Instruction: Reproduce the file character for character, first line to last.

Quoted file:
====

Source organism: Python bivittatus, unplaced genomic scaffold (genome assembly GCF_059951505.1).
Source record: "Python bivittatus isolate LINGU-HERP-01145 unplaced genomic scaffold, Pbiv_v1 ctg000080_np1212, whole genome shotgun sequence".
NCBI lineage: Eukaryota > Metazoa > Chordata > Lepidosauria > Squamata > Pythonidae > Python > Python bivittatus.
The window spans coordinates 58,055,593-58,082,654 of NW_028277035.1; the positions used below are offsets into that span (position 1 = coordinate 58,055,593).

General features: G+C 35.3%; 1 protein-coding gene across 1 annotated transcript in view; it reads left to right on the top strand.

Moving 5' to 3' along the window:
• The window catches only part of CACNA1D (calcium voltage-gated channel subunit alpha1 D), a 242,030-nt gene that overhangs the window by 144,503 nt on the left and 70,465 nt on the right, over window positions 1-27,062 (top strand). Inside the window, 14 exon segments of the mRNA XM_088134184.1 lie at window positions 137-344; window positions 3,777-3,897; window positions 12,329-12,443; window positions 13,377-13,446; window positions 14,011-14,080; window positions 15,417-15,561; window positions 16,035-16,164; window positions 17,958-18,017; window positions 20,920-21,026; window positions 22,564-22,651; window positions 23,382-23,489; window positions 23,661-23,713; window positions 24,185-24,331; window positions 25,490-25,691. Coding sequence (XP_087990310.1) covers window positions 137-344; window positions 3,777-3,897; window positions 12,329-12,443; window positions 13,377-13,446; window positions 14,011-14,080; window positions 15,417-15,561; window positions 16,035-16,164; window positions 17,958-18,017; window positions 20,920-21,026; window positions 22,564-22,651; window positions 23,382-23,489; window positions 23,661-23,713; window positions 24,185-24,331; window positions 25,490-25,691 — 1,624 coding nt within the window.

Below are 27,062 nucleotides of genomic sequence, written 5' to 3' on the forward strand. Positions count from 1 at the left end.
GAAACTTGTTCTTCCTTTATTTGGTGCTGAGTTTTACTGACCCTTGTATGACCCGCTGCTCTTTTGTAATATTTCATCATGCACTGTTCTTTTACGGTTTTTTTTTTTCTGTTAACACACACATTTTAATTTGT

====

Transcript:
Source organism: Python bivittatus, unplaced genomic scaffold (genome assembly GCF_059951505.1).
Source record: "Python bivittatus isolate LINGU-HERP-01145 unplaced genomic scaffold, Pbiv_v1 ctg000080_np1212, whole genome shotgun sequence".
NCBI lineage: Eukaryota > Metazoa > Chordata > Lepidosauria > Squamata > Pythonidae > Python > Python bivittatus.
The window spans coordinates 58,055,593-58,082,654 of NW_028277035.1; the positions used below are offsets into that span (position 1 = coordinate 58,055,593).

General features: G+C 35.3%; 1 protein-coding gene across 1 annotated transcript in view; it reads left to right on the top strand.

Moving 5' to 3' along the window:
• The window catches only part of CACNA1D (calcium voltage-gated channel subunit alpha1 D), a 242,030-nt gene that overhangs the window by 144,503 nt on the left and 70,465 nt on the right, over window positions 1-27,062 (top strand). Inside the window, 14 exon segments of the mRNA XM_088134184.1 lie at window positions 137-344; window positions 3,777-3,897; window positions 12,329-12,443; window positions 13,377-13,446; window positions 14,011-14,080; window positions 15,417-15,561; window positions 16,035-16,164; window positions 17,958-18,017; window positions 20,920-21,026; window positions 22,564-22,651; window positions 23,382-23,489; window positions 23,661-23,713; window positions 24,185-24,331; window positions 25,490-25,691. Coding sequence (XP_087990310.1) covers window positions 137-344; window positions 3,777-3,897; window positions 12,329-12,443; window positions 13,377-13,446; window positions 14,011-14,080; window positions 15,417-15,561; window positions 16,035-16,164; window positions 17,958-18,017; window positions 20,920-21,026; window positions 22,564-22,651; window positions 23,382-23,489; window positions 23,661-23,713; window positions 24,185-24,331; window positions 25,490-25,691 — 1,624 coding nt within the window.

Below are 27,062 nucleotides of genomic sequence, written 5' to 3' on the forward strand. Positions count from 1 at the left end.
GAAACTTGTTCTTCCTTTATTTGGTGCTGAGTTTTACTGACCCTTGTATGACCCGCTGCTCTTTTGTAATATTTCATCATGCACTGTTCTTTTACGGTTTTTTTTTTTCTGTTAACACACACATTTTAATTTGT